My advice – get fitted for your shafts and go with what works the best, not what the pros or your buddies use.

Otter_E: Do I have to play a 45″ driver or longer to maximize my distance off the tee? They seem very long to me.

While some clubfitters might argue that it’s best to maximize your clubhead speed with a “standard length” shaft, which these days is typically 45″ or 45.5″, my answer to your question is definitely “no.” In fact, I think you can make a very good argument that shaft length on any club, including the driver, should be determined by what allows you to make solid contact most consistently.

Obviously there is some give and take when it comes to driver length and you probably won’t do yourself much good to go with an excessively short driver (43″ or less), but 45″ or more is a lot of length to handle for some players.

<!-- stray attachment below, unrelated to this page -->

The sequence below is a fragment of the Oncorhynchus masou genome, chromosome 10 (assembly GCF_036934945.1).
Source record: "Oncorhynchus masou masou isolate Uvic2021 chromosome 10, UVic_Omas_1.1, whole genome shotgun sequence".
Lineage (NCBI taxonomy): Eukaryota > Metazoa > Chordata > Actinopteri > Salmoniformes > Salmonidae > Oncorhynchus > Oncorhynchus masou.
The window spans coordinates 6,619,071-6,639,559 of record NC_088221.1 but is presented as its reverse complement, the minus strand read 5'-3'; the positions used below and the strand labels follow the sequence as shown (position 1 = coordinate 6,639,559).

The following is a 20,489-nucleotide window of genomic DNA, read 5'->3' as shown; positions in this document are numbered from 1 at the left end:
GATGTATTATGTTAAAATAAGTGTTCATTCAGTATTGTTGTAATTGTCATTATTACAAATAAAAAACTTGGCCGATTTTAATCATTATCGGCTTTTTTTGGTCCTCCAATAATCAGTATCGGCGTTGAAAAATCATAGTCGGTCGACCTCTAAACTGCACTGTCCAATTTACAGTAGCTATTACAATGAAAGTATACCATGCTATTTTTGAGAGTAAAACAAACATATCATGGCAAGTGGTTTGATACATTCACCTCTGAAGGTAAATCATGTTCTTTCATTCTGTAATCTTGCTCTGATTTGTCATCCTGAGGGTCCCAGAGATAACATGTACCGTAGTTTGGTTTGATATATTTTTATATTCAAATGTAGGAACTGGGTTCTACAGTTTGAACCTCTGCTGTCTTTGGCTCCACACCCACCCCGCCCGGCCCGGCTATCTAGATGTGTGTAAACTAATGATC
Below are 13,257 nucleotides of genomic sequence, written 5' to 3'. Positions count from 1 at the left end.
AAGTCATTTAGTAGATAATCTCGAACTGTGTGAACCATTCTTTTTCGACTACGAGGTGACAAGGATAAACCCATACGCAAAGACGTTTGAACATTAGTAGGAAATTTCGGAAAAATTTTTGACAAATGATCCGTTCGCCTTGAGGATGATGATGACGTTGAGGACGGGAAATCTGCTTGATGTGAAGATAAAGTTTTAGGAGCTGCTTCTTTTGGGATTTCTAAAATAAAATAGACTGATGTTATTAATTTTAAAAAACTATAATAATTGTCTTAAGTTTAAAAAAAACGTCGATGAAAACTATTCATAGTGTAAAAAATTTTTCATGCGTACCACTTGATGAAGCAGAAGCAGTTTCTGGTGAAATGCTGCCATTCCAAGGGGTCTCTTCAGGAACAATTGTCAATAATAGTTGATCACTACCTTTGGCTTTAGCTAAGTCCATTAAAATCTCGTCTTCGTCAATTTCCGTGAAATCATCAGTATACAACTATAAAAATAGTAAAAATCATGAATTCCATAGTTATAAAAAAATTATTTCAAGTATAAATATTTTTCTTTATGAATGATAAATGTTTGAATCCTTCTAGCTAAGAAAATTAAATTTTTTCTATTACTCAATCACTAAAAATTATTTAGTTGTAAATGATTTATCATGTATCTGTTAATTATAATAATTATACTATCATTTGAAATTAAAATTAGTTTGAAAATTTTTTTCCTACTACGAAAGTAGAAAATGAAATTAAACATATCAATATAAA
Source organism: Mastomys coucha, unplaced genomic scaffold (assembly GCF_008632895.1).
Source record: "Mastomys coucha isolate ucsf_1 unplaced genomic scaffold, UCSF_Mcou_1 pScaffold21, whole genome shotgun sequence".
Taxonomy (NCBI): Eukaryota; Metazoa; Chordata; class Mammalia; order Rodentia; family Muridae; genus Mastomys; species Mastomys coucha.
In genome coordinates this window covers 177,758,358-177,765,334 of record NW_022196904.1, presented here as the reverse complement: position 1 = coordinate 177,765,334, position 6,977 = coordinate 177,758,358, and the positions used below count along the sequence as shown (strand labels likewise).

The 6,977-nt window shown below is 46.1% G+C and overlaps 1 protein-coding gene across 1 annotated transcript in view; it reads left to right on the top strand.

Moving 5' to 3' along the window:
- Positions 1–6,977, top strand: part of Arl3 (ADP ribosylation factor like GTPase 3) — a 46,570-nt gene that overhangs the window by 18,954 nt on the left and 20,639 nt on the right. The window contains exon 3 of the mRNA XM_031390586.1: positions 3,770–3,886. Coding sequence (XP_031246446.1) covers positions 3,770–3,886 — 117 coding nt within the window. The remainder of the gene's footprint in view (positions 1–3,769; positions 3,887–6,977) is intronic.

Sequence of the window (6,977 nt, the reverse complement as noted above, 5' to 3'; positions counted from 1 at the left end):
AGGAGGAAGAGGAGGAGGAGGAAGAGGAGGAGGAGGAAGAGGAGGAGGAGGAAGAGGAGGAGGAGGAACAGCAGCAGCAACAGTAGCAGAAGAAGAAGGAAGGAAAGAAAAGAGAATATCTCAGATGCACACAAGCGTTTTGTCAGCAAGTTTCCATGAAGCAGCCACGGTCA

Jeff Flagg won the 2014 Wolrd Long Drive Championship with a 48" driver shaft.
Jeff Flagg won the 2014 Wolrd Long Drive Championship with a 48″ driver shaft.
Courtesy of Callaway

The other issue with modern-length driver shafts that a lot of folks don’t talk about is how much stress an overly long driver shaft can put on your body during the swing. I remember many years ago when I played my first round with an oversized driver with a 45.5″ shaft at a major manufacturer’s outing at the PGA Merchandise Show in Orlando and afterwards experienced neck soreness that I’d never felt before. I didn’t know it at the time but the length of the club caused the mild injury I was experiencing that unfortunately became somewhat chronic over the years. The other thing that happened was that, though I hit a few bombs off the tee, my dispersion on slight misses became much worse because though my swing speed was higher my contact was much less consistent.